The purpose of nose hairs is to help filter out harmful particles before you inhale them, not just to be an annoying (and painful) personal grooming task as you might think. In in a new initiative, Clean Air Asia has visualized just how long your nose hairs would be in different areas of the world relative to pollution.
"The more dirty air you breath, the more nose hairs you need," CAA's website states. "Today, 70 percent of developing Asian cities have harmful levels of fine particulate pollution. These are impurities that enter your nose and penetrate your lungs."
To illustrate just how much nose hair one might need to battle pollution effectively in various Asian countries, the initiative put together an interactive map with a nose hair length index. We've pulled out a few choice examples:
Nose hair length in Hiroshima. (Image: Clean Air Asia)
Nose hair length in Seoul, South Korea. (Image: Clean Air Asia)
Nose hair length in Bejing. (Image: Clean Air Asia)
Nose hair length in Lanzhou, China. (Image: Clean Air Asia)
The further west you go on the map, the more "critical" it seems air quality conditions become. The map also features a function that allows you see what you might look like with fancy nose hair either through uploaded photo or its Facebook app.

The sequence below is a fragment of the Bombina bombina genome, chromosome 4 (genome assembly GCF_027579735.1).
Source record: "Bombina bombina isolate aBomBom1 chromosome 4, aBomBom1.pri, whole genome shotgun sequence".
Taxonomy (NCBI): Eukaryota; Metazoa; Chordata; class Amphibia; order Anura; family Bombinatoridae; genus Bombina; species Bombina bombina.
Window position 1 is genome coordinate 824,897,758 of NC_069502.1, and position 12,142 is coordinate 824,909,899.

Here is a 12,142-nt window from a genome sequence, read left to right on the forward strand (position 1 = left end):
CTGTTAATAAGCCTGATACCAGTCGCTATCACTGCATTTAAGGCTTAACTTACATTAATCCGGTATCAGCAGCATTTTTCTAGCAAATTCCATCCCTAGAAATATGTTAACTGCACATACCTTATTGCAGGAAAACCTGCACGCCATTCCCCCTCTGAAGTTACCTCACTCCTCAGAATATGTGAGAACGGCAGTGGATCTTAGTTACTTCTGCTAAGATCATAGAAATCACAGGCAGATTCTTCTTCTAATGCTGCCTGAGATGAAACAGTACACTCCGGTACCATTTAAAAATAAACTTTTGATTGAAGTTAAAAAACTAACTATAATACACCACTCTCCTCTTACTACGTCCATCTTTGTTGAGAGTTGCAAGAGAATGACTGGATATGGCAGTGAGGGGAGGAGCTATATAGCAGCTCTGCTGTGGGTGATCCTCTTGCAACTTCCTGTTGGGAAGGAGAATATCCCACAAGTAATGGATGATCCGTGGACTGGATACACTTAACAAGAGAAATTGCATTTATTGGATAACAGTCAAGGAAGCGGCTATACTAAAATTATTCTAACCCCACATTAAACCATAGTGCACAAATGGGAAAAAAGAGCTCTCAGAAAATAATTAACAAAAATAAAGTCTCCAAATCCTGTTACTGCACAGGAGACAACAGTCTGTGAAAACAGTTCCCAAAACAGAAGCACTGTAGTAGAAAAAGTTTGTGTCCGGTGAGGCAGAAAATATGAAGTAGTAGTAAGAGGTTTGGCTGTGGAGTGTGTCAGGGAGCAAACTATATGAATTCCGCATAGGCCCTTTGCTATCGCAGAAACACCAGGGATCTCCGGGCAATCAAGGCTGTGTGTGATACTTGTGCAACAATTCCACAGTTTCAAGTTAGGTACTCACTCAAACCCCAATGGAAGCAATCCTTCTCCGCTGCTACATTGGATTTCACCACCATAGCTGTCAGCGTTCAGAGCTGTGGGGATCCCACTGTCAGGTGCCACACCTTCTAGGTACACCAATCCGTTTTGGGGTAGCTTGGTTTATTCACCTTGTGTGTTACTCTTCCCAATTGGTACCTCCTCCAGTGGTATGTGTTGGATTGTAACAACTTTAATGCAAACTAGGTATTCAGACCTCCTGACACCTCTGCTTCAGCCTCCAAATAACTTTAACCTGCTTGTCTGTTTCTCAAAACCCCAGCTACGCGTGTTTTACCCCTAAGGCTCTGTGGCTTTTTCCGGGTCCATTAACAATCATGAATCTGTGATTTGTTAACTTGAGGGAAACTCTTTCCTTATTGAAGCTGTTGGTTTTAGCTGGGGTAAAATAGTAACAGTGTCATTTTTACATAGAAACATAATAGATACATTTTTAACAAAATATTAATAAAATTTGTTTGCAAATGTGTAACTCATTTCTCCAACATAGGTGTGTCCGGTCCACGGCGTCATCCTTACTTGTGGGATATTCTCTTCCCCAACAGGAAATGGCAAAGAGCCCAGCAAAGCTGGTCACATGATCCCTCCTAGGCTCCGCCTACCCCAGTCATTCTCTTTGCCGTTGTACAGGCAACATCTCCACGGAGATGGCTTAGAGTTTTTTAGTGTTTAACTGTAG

Yes, those are stylized nose hairs. (Image: Clean Air Asia)
There's also a somewhat disturbing video, called Crazy Asian Nose Hair Trend, to go along with the awareness initiative:
"If we can't have clean air, at least we can find ways to look good," the woman in the satirical video said.
The "Hairy Nose Campaign" was launched earlier this month at the Better Air Quality 2012 conference. CCA states that pollution is the cause of more than 800,000 premature deaths in Asia per year.
“People look at air pollution like the weather. You complain about it but you can not solve it," Sophie Punte, executive director of Clean Air Asia, said in a statement earlier this month. “We see that people start wearing masks or buy air filters for their houses and cars, and move away from heavily polluted areas if they can afford it, in short they are adapting to air pollution rather than doing something about it. We see that there is increasing political will in Asia to address air pollution but without broad based popular support such political will can not succeed”.
Although just an illustration meant to make a point about harmful pollution, as Smithsonian puts it, there could come a time when humans "will evolve more nose hair" to protect against particles. The whole slogan of the campaign though is "don't adapt to air pollution."
(H/T: Popular Science)